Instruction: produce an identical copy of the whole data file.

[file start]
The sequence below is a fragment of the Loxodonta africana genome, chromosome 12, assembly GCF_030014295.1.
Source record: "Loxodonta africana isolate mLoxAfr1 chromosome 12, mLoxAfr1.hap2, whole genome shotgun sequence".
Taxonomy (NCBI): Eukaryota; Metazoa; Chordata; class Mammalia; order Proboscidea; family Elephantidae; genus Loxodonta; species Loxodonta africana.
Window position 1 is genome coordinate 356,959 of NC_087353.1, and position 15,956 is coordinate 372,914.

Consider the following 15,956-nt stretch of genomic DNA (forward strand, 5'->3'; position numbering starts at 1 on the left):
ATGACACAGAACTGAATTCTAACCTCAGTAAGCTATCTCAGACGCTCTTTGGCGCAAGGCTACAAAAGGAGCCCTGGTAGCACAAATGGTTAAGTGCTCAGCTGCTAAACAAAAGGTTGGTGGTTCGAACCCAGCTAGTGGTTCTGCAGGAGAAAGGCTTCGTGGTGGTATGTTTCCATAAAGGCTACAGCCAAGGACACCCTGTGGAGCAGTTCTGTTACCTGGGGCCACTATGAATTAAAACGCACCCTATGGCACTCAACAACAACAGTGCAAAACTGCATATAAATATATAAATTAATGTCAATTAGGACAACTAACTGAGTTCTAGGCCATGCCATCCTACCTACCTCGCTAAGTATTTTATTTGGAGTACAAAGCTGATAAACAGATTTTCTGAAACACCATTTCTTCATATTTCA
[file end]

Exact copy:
The sequence below is a fragment of the Loxodonta africana genome, chromosome 12, assembly GCF_030014295.1.
Source record: "Loxodonta africana isolate mLoxAfr1 chromosome 12, mLoxAfr1.hap2, whole genome shotgun sequence".
Taxonomy (NCBI): Eukaryota; Metazoa; Chordata; class Mammalia; order Proboscidea; family Elephantidae; genus Loxodonta; species Loxodonta africana.
Window position 1 is genome coordinate 356,959 of NC_087353.1, and position 15,956 is coordinate 372,914.

Consider the following 15,956-nt stretch of genomic DNA (forward strand, 5'->3'; position numbering starts at 1 on the left):
ATGACACAGAACTGAATTCTAACCTCAGTAAGCTATCTCAGACGCTCTTTGGCGCAAGGCTACAAAAGGAGCCCTGGTAGCACAAATGGTTAAGTGCTCAGCTGCTAAACAAAAGGTTGGTGGTTCGAACCCAGCTAGTGGTTCTGCAGGAGAAAGGCTTCGTGGTGGTATGTTTCCATAAAGGCTACAGCCAAGGACACCCTGTGGAGCAGTTCTGTTACCTGGGGCCACTATGAATTAAAACGCACCCTATGGCACTCAACAACAACAGTGCAAAACTGCATATAAATATATAAATTAATGTCAATTAGGACAACTAACTGAGTTCTAGGCCATGCCATCCTACCTACCTCGCTAAGTATTTTATTTGGAGTACAAAGCTGATAAACAGATTTTCTGAAACACCATTTCTTCATATTTCA